The promise of a safe cycling network for Newcastle faces a steep uphill journey, as recent anti-cycling activities in the East end have shown.
The Newcastle Cycling Campaign warmly welcomed plans for Newcastle to embrace a cycling culture. The Cycle Manifesto 2011, the Cycle Plan 2012 and Tyne & Wear’s Local Transport Plan, all put increased bike use at the very heart of their transport policies and make it an integral necessity for future designs of our City. Strategic Cycle Routes are to be built in Newcastle and cycling is planned to increase tenfold by 2022.
It therefore came as a complete shock to campaigners that plans for road safety improvements in the East end met staunch opposition to one element – a cycle lane.
There are varying degrees of protecting bicycle traffic from motorised vehicles. A cycle lane is the lowest form of safety provision for cyclists, as it simply consists of a line of white paint on the road. Other forms of separation are half and full-height kerbs (common in Netherlands, Denmark and Germany), or upstands and bollards (used in Spain and the United States) http://katsdekker.blogspot.co.uk/2012/12/seven-degrees-of-separation.html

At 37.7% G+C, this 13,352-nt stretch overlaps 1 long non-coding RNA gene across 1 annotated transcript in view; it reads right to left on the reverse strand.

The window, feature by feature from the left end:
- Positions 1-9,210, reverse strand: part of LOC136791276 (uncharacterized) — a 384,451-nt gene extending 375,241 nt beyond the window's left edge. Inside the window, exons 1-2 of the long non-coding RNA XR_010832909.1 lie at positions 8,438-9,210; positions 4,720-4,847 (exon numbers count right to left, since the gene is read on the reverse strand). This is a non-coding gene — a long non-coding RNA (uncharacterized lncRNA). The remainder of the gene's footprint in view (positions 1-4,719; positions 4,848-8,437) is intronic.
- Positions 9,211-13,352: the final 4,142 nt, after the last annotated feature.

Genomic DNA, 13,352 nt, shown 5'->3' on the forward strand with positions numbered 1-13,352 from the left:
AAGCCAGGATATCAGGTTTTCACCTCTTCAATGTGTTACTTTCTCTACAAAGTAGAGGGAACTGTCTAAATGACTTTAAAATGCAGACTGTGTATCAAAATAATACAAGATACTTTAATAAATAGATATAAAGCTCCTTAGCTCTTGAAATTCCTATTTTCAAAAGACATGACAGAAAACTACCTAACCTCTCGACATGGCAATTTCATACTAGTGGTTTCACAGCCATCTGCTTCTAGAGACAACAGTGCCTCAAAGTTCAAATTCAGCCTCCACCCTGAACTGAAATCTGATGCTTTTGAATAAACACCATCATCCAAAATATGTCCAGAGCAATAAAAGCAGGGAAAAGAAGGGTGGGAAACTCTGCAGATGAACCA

Katja Leyendecker, chair of the Newcastle Cycling Campaign expresses her disbelief: “It appears that there are people out there who even begrudge cyclists a bit of paint on the road. Why the cycle lane was the only road safety feature that was opposed is unclear.
“The Walker plans don’t compromise car use or drivers in any way, making the opposition even more difficult to understand. There are schools nearby. A cycle lane would mean people, young and old, would be able to travel more safely by bicycle along Welbeck Road. The cycle lane affords some level of protection by separating bicycles from cars and buses.
“All we are asking for is a white line on the road. Other countries separate bike riders by a full kerb or even a green strip from motorised traffic. We are not asking for much for Welbeck Road. If we wanted to make cycling not just safe but also a pleasant activity, measures like this have to become commonplace.”
Katja Leyendecker Tel 07828604349 firstname.lastname@example.org
Notes for Editors:
The Newcastle Cycling Campaign was founded in 2010 by Katja Leyendecker & award-winning campaigner Claire Prospert in response to an 800-strong petition urging Newcastle City Council to improve conditions for people on bikes